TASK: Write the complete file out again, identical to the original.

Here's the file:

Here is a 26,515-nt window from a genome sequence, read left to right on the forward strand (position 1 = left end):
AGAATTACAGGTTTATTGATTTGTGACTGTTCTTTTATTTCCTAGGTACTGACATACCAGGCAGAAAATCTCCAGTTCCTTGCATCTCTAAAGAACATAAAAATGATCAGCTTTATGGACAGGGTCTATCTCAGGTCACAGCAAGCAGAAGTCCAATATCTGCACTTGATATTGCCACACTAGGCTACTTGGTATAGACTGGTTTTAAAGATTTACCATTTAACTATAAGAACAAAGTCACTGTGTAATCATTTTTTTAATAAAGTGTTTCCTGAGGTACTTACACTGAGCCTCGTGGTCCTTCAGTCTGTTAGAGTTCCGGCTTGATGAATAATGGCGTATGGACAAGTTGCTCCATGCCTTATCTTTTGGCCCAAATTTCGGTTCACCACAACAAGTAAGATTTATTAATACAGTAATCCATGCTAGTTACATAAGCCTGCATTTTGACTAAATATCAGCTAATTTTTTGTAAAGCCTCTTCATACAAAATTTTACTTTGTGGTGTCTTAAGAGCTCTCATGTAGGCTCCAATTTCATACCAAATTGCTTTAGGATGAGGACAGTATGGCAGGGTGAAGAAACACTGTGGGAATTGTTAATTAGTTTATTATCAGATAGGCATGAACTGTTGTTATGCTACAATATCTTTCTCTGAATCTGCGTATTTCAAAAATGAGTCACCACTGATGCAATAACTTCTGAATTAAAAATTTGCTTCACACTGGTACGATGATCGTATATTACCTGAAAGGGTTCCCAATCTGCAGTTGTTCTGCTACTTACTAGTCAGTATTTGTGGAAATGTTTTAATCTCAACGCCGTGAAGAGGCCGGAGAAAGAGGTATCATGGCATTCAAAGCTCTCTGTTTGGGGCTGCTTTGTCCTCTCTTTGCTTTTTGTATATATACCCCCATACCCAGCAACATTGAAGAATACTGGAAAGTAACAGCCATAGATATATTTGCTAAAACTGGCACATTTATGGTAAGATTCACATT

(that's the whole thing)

Here is a 26,515-nt window from a genome sequence, read left to right on the forward strand (position 1 = left end):
AGAATTACAGGTTTATTGATTTGTGACTGTTCTTTTATTTCCTAGGTACTGACATACCAGGCAGAAAATCTCCAGTTCCTTGCATCTCTAAAGAACATAAAAATGATCAGCTTTATGGACAGGGTCTATCTCAGGTCACAGCAAGCAGAAGTCCAATATCTGCACTTGATATTGCCACACTAGGCTACTTGGTATAGACTGGTTTTAAAGATTTACCATTTAACTATAAGAACAAAGTCACTGTGTAATCATTTTTTTAATAAAGTGTTTCCTGAGGTACTTACACTGAGCCTCGTGGTCCTTCAGTCTGTTAGAGTTCCGGCTTGATGAATAATGGCGTATGGACAAGTTGCTCCATGCCTTATCTTTTGGCCCAAATTTCGGTTCACCACAACAAGTAAGATTTATTAATACAGTAATCCATGCTAGTTACATAAGCCTGCATTTTGACTAAATATCAGCTAATTTTTTGTAAAGCCTCTTCATACAAAATTTTACTTTGTGGTGTCTTAAGAGCTCTCATGTAGGCTCCAATTTCATACCAAATTGCTTTAGGATGAGGACAGTATGGCAGGGTGAAGAAACACTGTGGGAATTGTTAATTAGTTTATTATCAGATAGGCATGAACTGTTGTTATGCTACAATATCTTTCTCTGAATCTGCGTATTTCAAAAATGAGTCACCACTGATGCAATAACTTCTGAATTAAAAATTTGCTTCACACTGGTACGATGATCGTATATTACCTGAAAGGGTTCCCAATCTGCAGTTGTTCTGCTACTTACTAGTCAGTATTTGTGGAAATGTTTTAATCTCAACGCCGTGAAGAGGCCGGAGAAAGAGGTATCATGGCATTCAAAGCTCTCTGTTTGGGGCTGCTTTGTCCTCTCTTTGCTTTTTGTATATATACCCCCATACCCAGCAACATTGAAGAATACTGGAAAGTAACAGCCATAGATATATTTGCTAAAACTGGCACATTTATGGTAAGATTCACATT